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Voters to decide fate of water bond this November

Issue Date: August 20, 2014
By Kate Campbell

Finding agreement on the $7.5 billion water bond measure headed to the November ballot wasn't easy—it involved years of hard work by many stakeholders, including the California Farm Bureau Federation—but participants in the discussion said it's a key step in addressing the critical need to upgrade the state's broken water system.

"The severe water shortages we're currently experiencing result from 30 years of neglecting our water-storage system," CFBF President Paul Wenger said. "That neglect is magnified by the drought, and it's time to reverse that pattern of neglect. Placing this water bond on the November ballot gives Californians a chance to provide more water for our cities, for food production and for the environment."

CFBF Administrator Rich Matteis said passage of the water bond bill last week marked the end of more than five years of sustained effort.

"Farm Bureau has been involved in this issue since the beginning, working for a bond that would maximize the investment in new water storage for California," Matteis said. "But as much as the passage of the bond bill marked the end of that process, it also signaled the beginning of a campaign to show Californians the essential need to invest in our state's water system."

Matteis noted that the water bond will come before voters in less than 11 weeks, meaning that supporters of new water investment will need to move quickly to solidify support for the measure.

"Farm Bureau members are uniquely positioned to work at the grassroots level to educate and build public awareness for much-needed water improvements," Matteis said. "Every Californian has a stake in the voter outcome in November, but none more than farmers and ranchers who depend on adequate, reliable water supplies."

The revised bond measure includes $2.7 billion for water storage projects and that money will be continuously appropriated, Matteis noted, meaning that future Legislatures will not be able to redirect it to other uses.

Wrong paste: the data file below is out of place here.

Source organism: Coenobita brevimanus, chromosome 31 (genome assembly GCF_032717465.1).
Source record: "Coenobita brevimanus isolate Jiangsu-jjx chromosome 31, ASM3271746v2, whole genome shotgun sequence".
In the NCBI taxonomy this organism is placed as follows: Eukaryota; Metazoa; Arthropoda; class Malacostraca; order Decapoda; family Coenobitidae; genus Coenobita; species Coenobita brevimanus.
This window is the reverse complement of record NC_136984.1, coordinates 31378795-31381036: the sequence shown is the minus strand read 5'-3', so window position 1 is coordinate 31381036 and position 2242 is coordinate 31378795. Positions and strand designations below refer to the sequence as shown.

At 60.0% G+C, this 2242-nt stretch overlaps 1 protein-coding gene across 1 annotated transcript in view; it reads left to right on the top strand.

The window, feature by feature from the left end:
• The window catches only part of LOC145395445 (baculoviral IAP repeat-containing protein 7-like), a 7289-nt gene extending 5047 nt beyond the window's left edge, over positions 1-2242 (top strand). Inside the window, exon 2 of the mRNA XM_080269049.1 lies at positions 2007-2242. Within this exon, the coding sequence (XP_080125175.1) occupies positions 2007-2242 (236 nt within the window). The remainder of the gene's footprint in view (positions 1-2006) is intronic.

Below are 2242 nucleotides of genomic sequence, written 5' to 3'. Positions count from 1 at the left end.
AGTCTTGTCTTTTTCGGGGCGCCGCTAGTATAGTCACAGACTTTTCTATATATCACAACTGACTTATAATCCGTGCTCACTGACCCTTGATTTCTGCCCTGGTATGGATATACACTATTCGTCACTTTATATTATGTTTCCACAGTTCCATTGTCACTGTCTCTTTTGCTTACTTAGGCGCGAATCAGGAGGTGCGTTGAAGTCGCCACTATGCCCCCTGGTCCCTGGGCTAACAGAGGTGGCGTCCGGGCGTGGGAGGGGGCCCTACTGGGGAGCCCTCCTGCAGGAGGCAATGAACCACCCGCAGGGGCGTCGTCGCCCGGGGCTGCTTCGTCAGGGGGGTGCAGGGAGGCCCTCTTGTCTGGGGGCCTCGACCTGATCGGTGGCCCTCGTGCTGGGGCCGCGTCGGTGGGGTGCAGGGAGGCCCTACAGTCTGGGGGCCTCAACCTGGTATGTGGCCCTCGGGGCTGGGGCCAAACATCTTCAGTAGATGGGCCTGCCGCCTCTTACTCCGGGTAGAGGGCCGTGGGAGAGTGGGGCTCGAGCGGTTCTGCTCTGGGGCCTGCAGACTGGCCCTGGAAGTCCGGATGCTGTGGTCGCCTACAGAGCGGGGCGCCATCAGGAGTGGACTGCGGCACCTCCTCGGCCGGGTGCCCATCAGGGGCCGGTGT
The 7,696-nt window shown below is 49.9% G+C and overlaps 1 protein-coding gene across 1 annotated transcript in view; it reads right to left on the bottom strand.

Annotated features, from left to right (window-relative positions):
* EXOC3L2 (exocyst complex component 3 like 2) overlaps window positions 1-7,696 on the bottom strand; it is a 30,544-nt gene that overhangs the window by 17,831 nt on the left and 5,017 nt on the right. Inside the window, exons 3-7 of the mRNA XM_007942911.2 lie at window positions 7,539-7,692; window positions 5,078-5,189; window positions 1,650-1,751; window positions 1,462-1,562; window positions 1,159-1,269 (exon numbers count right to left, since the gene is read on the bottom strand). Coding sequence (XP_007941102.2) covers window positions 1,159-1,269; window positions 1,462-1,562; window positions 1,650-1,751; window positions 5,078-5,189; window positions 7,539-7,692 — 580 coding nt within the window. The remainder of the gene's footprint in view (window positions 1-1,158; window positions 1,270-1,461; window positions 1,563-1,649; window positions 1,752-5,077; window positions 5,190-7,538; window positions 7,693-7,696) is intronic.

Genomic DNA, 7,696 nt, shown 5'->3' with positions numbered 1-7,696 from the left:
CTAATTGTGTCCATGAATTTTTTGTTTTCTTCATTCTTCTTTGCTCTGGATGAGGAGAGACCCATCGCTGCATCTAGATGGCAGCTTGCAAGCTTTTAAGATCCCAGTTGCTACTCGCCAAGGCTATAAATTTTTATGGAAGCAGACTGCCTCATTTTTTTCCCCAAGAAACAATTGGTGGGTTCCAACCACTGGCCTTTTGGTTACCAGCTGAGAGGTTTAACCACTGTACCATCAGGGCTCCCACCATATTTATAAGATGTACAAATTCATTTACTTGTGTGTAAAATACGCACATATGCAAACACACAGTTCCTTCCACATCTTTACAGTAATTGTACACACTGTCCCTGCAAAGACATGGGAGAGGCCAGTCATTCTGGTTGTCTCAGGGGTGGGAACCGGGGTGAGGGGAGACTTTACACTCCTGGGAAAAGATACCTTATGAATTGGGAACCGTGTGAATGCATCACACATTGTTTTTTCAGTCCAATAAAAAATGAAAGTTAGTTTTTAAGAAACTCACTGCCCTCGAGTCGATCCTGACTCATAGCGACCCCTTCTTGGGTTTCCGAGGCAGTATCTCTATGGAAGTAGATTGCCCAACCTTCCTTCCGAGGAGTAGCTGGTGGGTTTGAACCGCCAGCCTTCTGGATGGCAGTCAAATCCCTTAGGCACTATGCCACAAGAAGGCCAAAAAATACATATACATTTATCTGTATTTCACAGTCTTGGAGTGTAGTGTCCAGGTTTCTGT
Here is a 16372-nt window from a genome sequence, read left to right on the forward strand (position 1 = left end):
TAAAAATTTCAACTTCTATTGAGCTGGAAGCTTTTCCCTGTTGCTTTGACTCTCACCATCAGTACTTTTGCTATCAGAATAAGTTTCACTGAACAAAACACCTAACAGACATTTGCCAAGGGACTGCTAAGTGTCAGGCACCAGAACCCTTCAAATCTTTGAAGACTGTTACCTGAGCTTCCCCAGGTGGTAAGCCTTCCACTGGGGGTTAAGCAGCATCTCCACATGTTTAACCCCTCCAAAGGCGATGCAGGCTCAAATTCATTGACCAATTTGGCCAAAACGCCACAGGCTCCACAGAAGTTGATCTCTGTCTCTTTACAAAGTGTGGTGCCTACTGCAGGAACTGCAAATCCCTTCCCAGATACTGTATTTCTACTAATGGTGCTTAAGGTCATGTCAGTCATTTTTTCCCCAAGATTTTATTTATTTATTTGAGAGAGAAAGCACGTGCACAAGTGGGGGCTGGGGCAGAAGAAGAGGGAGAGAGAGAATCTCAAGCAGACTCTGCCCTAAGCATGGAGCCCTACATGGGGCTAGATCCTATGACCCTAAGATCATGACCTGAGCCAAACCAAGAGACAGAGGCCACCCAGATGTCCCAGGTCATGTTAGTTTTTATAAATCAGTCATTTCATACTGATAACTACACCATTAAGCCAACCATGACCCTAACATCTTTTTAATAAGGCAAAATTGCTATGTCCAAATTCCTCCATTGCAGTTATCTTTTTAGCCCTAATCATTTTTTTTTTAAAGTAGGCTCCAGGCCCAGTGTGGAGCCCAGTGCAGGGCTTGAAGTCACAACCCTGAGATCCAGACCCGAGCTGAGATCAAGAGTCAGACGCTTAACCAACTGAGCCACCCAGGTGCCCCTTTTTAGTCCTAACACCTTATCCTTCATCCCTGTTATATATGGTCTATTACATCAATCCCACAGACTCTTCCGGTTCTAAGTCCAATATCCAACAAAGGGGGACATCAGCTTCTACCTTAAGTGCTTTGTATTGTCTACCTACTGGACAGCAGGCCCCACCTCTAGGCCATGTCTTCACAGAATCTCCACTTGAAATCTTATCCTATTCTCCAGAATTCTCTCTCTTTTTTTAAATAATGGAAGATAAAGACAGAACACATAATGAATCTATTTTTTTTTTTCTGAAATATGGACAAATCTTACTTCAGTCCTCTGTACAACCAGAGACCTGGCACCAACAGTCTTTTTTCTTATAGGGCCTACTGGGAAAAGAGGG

"This bond represents the state's largest investment in water storage in more than 30 years," Wenger said, "and it couldn't come at a more critical time."

The current drought has shown that California has lived too long with an outdated water-storage system, he said.

"We need to update that system to match changing weather patterns, in which more precipitation will fall as rain rather than as snow," Wenger said. "Additional surface storage can capture those strong storm surges when they come, reduce flooding and bank that water for later dry times."

In addition to new surface and groundwater storage projects, proceeds from the sale of bonds—if approved by voters—would be used for regional water reliability, sustainable groundwater management and cleanup, water recycling, water conservation, watershed protection and safe drinking water, particularly for disadvantaged communities.

Association of California Water Agencies Executive Director Tim Quinn called the revised water bond the "right size at the right time for California."

Noting the bond includes $100 million that can be used by local agencies for groundwater plans and projects, the Kern County Water Agency commended those who negotiated the final version of the measure. The water bond also includes new funding for a variety of local water programs through integrated regional water management plans, or IRWMPs. Specifically, the bond measure would allocate $34 million to IRWMPs in the Tulare/Kern watershed.

The California Water Alliance, whose members include Central Valley farmers and agricultural businesses, applauded the bond's placement on the November ballot.

"Most importantly, it recognizes that Californians statewide, from all walks of life, cannot afford to carry the burden of a dysfunctional water system that has been exacerbated by the worst drought in California history," said Aubrey Bettencourt, executive director of the alliance.

The drought, she said, has resulted in dramatic levels of unemployment, higher food prices, increased utility costs, water rationing and severe losses for California farms, many of which have had to fallow thousands of acres.

"This bond provides the means to begin upgrading California's water system for the 21st century, including new storage facilities and clean water projects for underprivileged communities," Bettencourt said.

(Kate Campbell is an assistant editor of Ag Alert. She may be contacted at

Permission for use is granted, however, credit must be made to the California Farm Bureau Federation when reprinting this item.

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